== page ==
This essay examines the Cuban broadcasting industry's prominent position in the 1940s and 1950s Latin American media landscape by analyzing the transformations of Havana-based radio and television and the media exchanges between Cuba, the U.S., and Latin America. The author pays special attention to the ways in which the concentration of creative talent in Havana, in addition to industrial, legal, economic, and cultural factors, fostered the growth of Cuba's commercial broadcasting. In addition, the essay traces Havana media connections across the region and conflictive economic, industrial, and political moments that provoked the migration of Cuban media professionals to various Latin American countries before the 1959 Cuban revolution. The project argues that during the 1940s and 1950s Havana was one of the most important commercial broadcasting centers in the region, which facilitated the incorporation of Cuban exiles into the Latin American and U.S. Spanish-language media workforce during the 1960s and 1970s.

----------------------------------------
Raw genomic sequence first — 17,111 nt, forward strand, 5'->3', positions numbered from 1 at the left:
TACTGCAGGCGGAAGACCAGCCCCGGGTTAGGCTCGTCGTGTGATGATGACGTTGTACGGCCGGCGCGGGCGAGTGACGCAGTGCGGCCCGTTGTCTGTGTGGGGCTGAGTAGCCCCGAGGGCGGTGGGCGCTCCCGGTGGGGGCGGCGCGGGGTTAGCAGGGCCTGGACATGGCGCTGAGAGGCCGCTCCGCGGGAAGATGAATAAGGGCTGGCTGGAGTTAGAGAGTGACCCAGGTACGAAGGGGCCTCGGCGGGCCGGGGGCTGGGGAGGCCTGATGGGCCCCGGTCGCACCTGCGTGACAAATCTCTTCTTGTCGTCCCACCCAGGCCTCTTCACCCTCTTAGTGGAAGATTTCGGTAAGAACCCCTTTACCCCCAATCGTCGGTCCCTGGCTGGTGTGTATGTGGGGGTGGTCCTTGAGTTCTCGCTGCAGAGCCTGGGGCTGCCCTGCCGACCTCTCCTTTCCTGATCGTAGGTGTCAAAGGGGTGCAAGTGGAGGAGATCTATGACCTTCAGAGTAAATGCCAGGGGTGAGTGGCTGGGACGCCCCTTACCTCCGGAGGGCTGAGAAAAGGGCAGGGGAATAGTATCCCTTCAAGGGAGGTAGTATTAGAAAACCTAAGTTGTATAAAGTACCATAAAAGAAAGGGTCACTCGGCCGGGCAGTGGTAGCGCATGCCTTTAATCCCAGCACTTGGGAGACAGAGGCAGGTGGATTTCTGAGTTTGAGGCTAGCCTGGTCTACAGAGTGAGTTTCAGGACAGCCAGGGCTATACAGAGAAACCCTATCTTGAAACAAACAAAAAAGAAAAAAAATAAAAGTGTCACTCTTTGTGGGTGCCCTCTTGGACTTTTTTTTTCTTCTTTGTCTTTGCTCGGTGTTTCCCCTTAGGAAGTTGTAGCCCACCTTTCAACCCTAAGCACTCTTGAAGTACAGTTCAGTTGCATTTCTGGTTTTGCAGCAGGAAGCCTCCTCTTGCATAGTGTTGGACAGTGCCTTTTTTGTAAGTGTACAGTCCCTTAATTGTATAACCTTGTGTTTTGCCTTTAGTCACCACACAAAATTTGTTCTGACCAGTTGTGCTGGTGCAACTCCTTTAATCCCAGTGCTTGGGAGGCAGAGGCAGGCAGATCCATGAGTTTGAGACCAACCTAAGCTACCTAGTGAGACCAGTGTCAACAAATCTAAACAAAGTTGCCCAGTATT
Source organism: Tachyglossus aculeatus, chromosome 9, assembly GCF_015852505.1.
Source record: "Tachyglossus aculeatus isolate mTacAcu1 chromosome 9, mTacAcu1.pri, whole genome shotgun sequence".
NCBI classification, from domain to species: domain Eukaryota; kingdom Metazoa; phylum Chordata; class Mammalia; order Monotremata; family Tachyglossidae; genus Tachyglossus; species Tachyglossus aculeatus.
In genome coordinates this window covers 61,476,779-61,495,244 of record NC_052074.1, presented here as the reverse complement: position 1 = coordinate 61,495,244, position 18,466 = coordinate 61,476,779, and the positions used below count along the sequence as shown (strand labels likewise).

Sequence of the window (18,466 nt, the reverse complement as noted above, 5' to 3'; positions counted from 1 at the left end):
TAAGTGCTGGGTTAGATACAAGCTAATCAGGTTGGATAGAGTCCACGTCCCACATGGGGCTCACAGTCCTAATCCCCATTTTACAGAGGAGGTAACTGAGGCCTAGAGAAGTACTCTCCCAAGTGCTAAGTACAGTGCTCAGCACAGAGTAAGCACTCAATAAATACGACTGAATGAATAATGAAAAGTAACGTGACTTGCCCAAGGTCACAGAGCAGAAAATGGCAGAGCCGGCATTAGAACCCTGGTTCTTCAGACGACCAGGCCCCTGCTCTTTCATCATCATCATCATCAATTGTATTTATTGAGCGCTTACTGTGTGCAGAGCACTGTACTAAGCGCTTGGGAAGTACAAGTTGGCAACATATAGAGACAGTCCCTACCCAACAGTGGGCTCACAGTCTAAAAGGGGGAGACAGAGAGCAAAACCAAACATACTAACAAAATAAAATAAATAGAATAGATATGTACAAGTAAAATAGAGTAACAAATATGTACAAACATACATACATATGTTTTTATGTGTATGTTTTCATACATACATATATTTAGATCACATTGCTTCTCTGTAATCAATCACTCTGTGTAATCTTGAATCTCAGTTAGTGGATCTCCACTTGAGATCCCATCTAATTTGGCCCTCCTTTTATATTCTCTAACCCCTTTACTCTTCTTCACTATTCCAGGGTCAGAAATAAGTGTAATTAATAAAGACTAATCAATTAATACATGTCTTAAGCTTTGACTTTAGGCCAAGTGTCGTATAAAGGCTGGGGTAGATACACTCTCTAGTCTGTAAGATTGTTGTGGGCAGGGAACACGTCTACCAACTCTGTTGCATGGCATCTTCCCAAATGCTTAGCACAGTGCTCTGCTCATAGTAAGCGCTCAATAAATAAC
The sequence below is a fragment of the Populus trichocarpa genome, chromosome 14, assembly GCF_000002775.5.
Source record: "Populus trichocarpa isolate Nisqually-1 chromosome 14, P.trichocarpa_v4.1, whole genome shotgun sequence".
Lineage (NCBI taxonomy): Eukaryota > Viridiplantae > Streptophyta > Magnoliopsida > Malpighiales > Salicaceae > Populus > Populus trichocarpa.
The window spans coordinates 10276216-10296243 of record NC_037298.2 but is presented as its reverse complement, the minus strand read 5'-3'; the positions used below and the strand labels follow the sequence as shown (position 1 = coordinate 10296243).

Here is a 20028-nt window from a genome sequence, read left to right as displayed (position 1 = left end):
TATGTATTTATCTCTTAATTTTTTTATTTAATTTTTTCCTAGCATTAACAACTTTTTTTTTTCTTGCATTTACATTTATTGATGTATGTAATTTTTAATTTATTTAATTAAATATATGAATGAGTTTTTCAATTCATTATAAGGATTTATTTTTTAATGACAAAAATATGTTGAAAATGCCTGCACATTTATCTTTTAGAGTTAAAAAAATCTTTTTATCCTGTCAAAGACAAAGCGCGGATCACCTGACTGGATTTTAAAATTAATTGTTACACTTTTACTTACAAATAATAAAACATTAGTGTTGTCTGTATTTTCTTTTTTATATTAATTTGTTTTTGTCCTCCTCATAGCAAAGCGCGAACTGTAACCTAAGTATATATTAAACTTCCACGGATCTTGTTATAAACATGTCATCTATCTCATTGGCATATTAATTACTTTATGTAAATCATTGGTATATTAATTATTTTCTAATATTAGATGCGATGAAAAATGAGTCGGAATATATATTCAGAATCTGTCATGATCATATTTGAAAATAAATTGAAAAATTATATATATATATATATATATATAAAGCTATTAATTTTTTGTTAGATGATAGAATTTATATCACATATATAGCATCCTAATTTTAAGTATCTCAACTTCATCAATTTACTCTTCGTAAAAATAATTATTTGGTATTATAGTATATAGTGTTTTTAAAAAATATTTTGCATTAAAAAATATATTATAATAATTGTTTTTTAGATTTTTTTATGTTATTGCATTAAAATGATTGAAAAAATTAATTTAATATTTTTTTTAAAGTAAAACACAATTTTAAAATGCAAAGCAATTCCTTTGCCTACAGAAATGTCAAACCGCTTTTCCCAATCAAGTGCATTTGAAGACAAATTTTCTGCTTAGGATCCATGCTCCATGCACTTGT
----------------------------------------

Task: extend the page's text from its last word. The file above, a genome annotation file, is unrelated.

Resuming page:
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Name of Periodical: Critical Studies in Media Communication
Volume Number: 26
Issue Number: 3
Year of Publication: 2009